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KDnuggets Home » News » 2019 » May » Tutorials, Overviews » Who is your Golden Goose?: Cohort Analysis ( 19:n21 )

Who is your Golden Goose?: Cohort Analysis


Step-by-step tutorial on how to perform customer segmentation using RFM analysis and K-Means clustering in Python.



K-Means Clustering

K-Means clustering is one type of unsupervised learning algorithms, which makes groups based on the distance between the points. How? There are two concepts of distance in K-Means clustering. Within Cluster Sums of Squares(WSS) and Between Cluster Sums of Squares (BSS).

Cluster sum of squares

WSS means the sum of distances between the points and the corresponding centroids for each cluster and BSS means the sum of distances between the centroids and the total sample mean multiplied by the number of points within each cluster. So you can consider WSS as the measure of compactness and BSS as the measure of separation. For clustering to be successful, we need to get the lower WSS and the higher BSS.

By iterating and moving the cluster centroids, K-Means algorithm tries to get the optimized points of the centroid, which minimize the value of WSS and maximize the value of BSS. I won’t go more in-depth with the basic concept, but you can find a further explanation from video.

How K-means algorithm works
Photo from Wikipedia

Because K-means clustering uses the distance as the similarity factor, we need to scale the data. Suppose we have two different scales of features, say height and weight. Height is over 150cm and weight is below 100kg on average. So If we plot this data, the distance between the points will be highly dominated by height resulting in a biased analysis.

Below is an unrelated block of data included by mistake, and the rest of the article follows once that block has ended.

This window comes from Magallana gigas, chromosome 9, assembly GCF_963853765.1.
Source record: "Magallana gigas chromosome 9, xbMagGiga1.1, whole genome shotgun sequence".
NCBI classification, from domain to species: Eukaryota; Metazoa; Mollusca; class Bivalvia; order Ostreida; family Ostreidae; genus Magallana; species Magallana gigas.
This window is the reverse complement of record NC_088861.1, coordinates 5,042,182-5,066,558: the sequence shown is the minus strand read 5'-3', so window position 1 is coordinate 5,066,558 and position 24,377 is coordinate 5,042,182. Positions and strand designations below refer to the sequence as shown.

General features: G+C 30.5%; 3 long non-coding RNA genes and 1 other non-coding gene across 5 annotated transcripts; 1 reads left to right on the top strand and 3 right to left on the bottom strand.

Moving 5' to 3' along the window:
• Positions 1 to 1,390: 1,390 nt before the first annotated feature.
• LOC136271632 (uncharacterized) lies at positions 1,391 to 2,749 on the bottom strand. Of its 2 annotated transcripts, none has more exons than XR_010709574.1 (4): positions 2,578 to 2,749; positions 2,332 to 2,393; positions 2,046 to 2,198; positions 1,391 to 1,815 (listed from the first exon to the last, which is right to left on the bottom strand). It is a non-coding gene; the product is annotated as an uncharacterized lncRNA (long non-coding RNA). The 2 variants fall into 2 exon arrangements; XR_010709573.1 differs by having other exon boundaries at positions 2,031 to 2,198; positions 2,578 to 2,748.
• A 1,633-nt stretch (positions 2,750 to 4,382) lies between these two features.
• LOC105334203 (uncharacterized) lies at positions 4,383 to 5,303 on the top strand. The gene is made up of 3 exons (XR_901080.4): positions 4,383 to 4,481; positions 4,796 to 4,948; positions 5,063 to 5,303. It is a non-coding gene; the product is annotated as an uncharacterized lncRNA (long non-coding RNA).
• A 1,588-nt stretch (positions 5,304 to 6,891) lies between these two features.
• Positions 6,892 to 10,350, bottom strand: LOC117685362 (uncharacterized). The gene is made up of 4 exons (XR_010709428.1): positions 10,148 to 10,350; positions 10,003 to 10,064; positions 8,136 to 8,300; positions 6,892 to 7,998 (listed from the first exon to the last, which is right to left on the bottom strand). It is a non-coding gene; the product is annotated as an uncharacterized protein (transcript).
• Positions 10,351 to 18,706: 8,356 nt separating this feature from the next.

Therefore when it comes to K-means clustering, scaling and normalizing data is a critical step for preprocessing. If we check the distribution of RFM values, you can notice that they are right-skewed. It’s not a good state to use without standardization. Let’s transform the RFM values into log scaled first and then normalize them.


# define function for the values below 0
def neg_to_zero(x):
    if x <= 0:
        return 1
    else:
        return x
# apply the function to Recency and MonetaryValue column 
rfm['Recency'] = [neg_to_zero(x) for x in rfm.Recency]
rfm['Monetary'] = [neg_to_zero(x) for x in rfm.Monetary]
# unskew the data
rfm_log = rfm[['Recency', 'Frequency', 'Monetary']].apply(np.log, axis = 1).round(3)

 

The values below or equal to zero go negative infinite when they are in log scale, I made a function to convert those values into 1 and applied it to Recency and Monetary column, using list comprehension like above. And then, a log transformation is applied for each RFM values. The next preprocessing step is scaling but it’s simpler than the previous step. Using StandardScaler(), we can get the standardized values like below.

# scale the data
scaler = StandardScaler()
rfm_scaled = scaler.fit_transform(rfm_log)